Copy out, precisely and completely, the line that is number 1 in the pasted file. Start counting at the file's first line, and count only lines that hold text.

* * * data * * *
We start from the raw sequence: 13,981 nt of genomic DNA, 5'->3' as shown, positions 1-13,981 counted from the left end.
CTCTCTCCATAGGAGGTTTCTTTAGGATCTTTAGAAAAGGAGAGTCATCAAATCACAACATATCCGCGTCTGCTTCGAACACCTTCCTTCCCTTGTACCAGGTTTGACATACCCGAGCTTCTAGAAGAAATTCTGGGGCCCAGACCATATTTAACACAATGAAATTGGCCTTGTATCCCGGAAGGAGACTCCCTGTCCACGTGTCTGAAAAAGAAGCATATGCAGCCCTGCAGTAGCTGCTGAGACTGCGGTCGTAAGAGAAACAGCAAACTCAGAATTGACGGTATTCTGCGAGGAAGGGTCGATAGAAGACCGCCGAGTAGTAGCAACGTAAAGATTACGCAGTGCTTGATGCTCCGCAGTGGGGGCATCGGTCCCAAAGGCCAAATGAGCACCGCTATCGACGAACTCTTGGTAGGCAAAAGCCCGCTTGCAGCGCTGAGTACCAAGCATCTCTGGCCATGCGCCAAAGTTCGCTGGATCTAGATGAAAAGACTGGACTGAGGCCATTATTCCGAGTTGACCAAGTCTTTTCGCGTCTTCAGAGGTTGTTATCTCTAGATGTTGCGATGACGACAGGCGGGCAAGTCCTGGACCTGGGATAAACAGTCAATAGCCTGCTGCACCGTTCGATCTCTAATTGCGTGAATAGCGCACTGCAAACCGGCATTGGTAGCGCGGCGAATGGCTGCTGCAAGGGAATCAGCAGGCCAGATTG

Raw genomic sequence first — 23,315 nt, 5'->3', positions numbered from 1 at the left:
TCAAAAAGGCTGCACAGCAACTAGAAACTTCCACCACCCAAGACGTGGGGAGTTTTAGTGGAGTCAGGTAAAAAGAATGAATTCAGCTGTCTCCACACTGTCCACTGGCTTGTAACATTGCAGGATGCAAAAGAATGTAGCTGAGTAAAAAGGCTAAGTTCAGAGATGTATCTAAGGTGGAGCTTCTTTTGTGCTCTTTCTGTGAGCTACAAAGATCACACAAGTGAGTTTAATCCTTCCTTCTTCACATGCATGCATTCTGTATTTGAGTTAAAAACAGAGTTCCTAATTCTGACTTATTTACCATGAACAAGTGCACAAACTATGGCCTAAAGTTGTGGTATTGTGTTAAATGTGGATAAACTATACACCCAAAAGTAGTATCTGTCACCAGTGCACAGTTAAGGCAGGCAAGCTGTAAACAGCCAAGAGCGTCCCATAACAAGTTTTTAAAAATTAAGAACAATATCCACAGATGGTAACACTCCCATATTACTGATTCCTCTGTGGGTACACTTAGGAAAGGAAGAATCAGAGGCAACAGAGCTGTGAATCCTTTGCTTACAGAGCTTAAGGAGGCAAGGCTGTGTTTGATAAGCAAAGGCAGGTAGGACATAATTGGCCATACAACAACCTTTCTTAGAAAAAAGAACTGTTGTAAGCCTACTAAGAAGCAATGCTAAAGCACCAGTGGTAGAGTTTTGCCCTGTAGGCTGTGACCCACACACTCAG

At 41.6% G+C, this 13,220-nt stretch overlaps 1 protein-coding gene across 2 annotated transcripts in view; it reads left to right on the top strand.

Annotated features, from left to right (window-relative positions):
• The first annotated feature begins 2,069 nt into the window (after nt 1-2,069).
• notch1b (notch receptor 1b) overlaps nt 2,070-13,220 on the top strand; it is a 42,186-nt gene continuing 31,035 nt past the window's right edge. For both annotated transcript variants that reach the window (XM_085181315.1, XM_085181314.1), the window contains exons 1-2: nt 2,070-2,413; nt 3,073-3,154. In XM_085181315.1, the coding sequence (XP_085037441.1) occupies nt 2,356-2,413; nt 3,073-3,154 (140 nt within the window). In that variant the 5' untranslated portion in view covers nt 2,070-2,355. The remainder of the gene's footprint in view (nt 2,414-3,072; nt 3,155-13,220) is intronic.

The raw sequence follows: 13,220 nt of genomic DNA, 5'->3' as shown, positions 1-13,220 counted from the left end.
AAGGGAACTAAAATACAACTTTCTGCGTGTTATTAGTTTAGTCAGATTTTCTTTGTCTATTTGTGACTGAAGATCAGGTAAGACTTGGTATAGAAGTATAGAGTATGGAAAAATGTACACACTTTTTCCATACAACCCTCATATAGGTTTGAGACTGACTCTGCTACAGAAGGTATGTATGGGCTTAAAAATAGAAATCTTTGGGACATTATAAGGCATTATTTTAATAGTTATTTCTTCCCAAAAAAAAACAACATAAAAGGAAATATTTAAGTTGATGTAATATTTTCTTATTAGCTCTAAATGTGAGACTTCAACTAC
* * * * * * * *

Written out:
We start from the raw sequence: 13,981 nt of genomic DNA, 5'->3' as shown, positions 1-13,981 counted from the left end.